The Monastics Before the Scholastics: An Introduction to Medieval Monastic Theology
Fr. John BayerOur Lady of Dallas Cistercian Abbey
Free and open to the public. This event will be held online through Zoom (registration required) and live-streamed to YouTube. This event is part of a summer webinar series on Monastic Wisdom.
What is monastic theology? Is it just an alternative to Thomism or the more “philosophical” (or more serious?) tradition of theology? Should the works of monastic theologians be relegated, as Thomas Merton feared they were, to the shelves of “spiritual” or devotional literature, as pious options extrinsic to theological discipline? With St. Anselm as our guide, Fr. John will discuss how theological method must include a properly “monastic” element.
Wisdom from the Heart of the Cistercian Tradition
Join us once per month, June through September, for four Sunday evening sessions featuring monks from Our Lady of Dallas Cistercian Abbey who will lead us through a series of reflections examining the contours of the monastic intellectual tradition. At the foundations of the Cistercian order is the reform movement of St. Bernard of Clairvaux. In faithfulness to their founder, these webinars invite participants to see how the monastic approach to Scripture, theology, and the common life might reform our own understanding and endeavors in the labors of daily Christianity.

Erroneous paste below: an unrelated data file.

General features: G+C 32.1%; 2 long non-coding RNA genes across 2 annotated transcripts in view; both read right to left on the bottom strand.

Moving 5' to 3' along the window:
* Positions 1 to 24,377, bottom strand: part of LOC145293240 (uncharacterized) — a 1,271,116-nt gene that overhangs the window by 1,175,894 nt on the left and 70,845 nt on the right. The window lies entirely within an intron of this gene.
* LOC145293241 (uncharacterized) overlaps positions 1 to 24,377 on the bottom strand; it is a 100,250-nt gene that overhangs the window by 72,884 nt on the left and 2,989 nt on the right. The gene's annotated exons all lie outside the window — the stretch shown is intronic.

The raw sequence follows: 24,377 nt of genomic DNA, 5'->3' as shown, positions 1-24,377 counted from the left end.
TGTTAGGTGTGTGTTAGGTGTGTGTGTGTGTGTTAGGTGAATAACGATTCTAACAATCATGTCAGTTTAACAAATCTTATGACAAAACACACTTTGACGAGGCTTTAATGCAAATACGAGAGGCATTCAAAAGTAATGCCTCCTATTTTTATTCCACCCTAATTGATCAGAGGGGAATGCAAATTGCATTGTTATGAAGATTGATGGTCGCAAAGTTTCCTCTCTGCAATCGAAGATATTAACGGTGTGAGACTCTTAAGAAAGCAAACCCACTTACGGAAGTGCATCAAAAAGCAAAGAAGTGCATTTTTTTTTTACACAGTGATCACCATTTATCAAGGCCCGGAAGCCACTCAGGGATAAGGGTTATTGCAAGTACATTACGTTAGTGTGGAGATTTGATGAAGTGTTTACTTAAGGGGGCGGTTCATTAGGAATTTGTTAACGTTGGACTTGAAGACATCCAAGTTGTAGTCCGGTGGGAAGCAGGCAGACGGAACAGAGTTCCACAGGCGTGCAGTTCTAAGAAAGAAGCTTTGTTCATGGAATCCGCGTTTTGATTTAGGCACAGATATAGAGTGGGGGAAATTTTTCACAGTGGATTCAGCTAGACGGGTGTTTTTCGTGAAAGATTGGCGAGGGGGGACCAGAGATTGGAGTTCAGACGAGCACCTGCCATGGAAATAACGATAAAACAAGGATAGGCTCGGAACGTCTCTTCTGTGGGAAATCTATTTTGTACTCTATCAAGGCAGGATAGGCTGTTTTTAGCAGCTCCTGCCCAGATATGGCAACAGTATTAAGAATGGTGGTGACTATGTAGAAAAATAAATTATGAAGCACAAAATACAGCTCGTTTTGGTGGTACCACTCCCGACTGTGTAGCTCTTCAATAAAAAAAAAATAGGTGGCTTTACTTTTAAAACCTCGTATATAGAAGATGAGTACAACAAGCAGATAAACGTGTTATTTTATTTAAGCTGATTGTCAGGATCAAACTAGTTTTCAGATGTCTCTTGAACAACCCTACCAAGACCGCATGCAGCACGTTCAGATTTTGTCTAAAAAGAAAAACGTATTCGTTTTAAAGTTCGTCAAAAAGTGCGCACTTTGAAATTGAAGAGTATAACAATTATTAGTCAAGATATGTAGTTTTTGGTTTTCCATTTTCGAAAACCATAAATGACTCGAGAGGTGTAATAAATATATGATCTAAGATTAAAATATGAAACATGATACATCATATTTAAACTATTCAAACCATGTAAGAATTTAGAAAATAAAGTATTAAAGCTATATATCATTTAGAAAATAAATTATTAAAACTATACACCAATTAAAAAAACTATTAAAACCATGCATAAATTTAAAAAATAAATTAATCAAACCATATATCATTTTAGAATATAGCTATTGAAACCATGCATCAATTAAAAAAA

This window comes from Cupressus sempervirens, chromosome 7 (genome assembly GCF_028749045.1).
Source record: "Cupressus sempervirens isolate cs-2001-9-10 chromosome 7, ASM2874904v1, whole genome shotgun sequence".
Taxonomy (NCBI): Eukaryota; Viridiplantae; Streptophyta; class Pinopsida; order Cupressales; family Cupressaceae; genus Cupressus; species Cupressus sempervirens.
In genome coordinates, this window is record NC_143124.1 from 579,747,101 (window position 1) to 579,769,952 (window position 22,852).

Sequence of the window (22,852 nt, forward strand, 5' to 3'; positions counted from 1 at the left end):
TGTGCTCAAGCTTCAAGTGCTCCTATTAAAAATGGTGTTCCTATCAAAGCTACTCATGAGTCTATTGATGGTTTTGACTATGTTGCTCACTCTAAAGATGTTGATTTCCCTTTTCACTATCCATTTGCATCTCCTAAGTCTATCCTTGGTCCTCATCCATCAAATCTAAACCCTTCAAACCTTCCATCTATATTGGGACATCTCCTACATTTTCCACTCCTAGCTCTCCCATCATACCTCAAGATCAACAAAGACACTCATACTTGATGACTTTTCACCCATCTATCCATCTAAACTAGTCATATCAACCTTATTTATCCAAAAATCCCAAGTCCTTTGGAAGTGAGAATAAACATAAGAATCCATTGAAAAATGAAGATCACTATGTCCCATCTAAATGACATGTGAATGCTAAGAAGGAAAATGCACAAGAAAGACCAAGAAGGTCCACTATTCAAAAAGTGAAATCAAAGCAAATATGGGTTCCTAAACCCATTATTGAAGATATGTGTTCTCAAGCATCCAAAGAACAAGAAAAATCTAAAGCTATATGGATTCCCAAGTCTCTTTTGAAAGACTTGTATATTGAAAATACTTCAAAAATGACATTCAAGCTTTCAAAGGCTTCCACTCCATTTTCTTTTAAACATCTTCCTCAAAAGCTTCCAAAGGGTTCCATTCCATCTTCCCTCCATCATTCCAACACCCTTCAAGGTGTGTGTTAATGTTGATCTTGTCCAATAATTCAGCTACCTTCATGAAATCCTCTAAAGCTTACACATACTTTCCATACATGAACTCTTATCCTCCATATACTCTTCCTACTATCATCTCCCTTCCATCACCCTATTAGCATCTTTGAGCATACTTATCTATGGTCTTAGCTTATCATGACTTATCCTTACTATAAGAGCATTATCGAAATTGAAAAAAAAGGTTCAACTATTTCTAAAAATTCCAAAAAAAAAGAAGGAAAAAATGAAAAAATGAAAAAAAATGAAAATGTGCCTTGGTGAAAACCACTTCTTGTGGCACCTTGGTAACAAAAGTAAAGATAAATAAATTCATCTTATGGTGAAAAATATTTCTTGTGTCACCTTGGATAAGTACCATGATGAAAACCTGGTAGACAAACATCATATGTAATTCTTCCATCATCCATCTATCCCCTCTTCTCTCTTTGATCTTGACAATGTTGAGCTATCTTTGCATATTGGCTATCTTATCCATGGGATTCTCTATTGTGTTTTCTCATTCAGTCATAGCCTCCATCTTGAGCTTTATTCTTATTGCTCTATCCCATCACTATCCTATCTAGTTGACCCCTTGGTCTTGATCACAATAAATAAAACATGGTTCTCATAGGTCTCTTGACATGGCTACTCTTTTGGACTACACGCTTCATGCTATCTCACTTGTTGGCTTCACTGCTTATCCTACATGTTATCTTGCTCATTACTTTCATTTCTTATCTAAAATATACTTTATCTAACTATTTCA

This series is co-presented with Our Lady of Dallas Cistercian Abbey, and co-sponsored by the Harvard Catholic Forum, the Nova Forum, the Saint Benedict Institute, and Studies in Catholic Faith and Culture at the University of Dallas.
September 26, 7:30 PM CT:
The Christological Structure of Spiritual Growth In the Thought of St. Bernard
Fr. Roch Kereszty, O. Cist.
Fr. John Bayer entered Our Lady of Dallas Cistercian Abbey in August, 2007 and made his solemn profession in 2012. He teaches English Lab, Latin and Theology at Cistercian Preparatory School. He is also an adjunct professor of theology at University of Dallas. He received his doctorate from the Pontifical Gregorian University, where he defended his dissertation on St. Anselm of Canterbury in 2019.